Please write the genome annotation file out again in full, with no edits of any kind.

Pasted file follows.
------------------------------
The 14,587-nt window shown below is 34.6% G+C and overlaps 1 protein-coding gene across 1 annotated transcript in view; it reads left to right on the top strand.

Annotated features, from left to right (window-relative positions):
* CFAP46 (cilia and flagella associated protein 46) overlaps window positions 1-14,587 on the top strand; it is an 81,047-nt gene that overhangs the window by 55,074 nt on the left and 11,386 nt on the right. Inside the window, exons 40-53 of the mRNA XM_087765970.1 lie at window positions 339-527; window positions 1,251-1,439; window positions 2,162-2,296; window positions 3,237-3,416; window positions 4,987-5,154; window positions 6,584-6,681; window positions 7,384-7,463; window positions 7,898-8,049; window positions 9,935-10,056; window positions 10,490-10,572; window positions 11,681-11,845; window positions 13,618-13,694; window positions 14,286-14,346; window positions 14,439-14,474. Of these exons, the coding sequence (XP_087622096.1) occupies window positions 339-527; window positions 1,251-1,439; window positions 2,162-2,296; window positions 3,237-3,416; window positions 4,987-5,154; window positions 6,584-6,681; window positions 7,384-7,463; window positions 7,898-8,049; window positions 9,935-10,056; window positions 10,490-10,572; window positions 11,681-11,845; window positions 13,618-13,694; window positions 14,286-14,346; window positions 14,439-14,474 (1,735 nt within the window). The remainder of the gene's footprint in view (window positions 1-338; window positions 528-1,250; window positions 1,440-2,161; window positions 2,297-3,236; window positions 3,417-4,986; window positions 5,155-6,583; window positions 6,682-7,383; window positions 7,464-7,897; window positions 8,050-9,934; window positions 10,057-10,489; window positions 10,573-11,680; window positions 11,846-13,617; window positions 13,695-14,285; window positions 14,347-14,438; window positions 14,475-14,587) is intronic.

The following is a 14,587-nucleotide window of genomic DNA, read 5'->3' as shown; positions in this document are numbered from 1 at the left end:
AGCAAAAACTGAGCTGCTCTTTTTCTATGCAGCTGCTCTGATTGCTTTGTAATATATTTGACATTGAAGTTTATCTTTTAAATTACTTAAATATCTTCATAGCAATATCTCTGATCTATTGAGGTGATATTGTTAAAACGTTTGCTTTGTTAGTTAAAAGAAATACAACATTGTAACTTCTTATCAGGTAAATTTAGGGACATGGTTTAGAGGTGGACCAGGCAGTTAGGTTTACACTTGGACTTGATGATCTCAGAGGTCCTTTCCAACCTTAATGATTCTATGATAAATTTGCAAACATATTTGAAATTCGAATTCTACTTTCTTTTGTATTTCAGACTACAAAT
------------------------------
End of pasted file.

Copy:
The 14,587-nt window shown below is 34.6% G+C and overlaps 1 protein-coding gene across 1 annotated transcript in view; it reads left to right on the top strand.

Annotated features, from left to right (window-relative positions):
* CFAP46 (cilia and flagella associated protein 46) overlaps window positions 1-14,587 on the top strand; it is an 81,047-nt gene that overhangs the window by 55,074 nt on the left and 11,386 nt on the right. Inside the window, exons 40-53 of the mRNA XM_087765970.1 lie at window positions 339-527; window positions 1,251-1,439; window positions 2,162-2,296; window positions 3,237-3,416; window positions 4,987-5,154; window positions 6,584-6,681; window positions 7,384-7,463; window positions 7,898-8,049; window positions 9,935-10,056; window positions 10,490-10,572; window positions 11,681-11,845; window positions 13,618-13,694; window positions 14,286-14,346; window positions 14,439-14,474. Of these exons, the coding sequence (XP_087622096.1) occupies window positions 339-527; window positions 1,251-1,439; window positions 2,162-2,296; window positions 3,237-3,416; window positions 4,987-5,154; window positions 6,584-6,681; window positions 7,384-7,463; window positions 7,898-8,049; window positions 9,935-10,056; window positions 10,490-10,572; window positions 11,681-11,845; window positions 13,618-13,694; window positions 14,286-14,346; window positions 14,439-14,474 (1,735 nt within the window). The remainder of the gene's footprint in view (window positions 1-338; window positions 528-1,250; window positions 1,440-2,161; window positions 2,297-3,236; window positions 3,417-4,986; window positions 5,155-6,583; window positions 6,682-7,383; window positions 7,464-7,897; window positions 8,050-9,934; window positions 10,057-10,489; window positions 10,573-11,680; window positions 11,846-13,617; window positions 13,695-14,285; window positions 14,347-14,438; window positions 14,475-14,587) is intronic.

The following is a 14,587-nucleotide window of genomic DNA, read 5'->3' as shown; positions in this document are numbered from 1 at the left end:
AGCAAAAACTGAGCTGCTCTTTTTCTATGCAGCTGCTCTGATTGCTTTGTAATATATTTGACATTGAAGTTTATCTTTTAAATTACTTAAATATCTTCATAGCAATATCTCTGATCTATTGAGGTGATATTGTTAAAACGTTTGCTTTGTTAGTTAAAAGAAATACAACATTGTAACTTCTTATCAGGTAAATTTAGGGACATGGTTTAGAGGTGGACCAGGCAGTTAGGTTTACACTTGGACTTGATGATCTCAGAGGTCCTTTCCAACCTTAATGATTCTATGATAAATTTGCAAACATATTTGAAATTCGAATTCTACTTTCTTTTGTATTTCAGACTACAAAT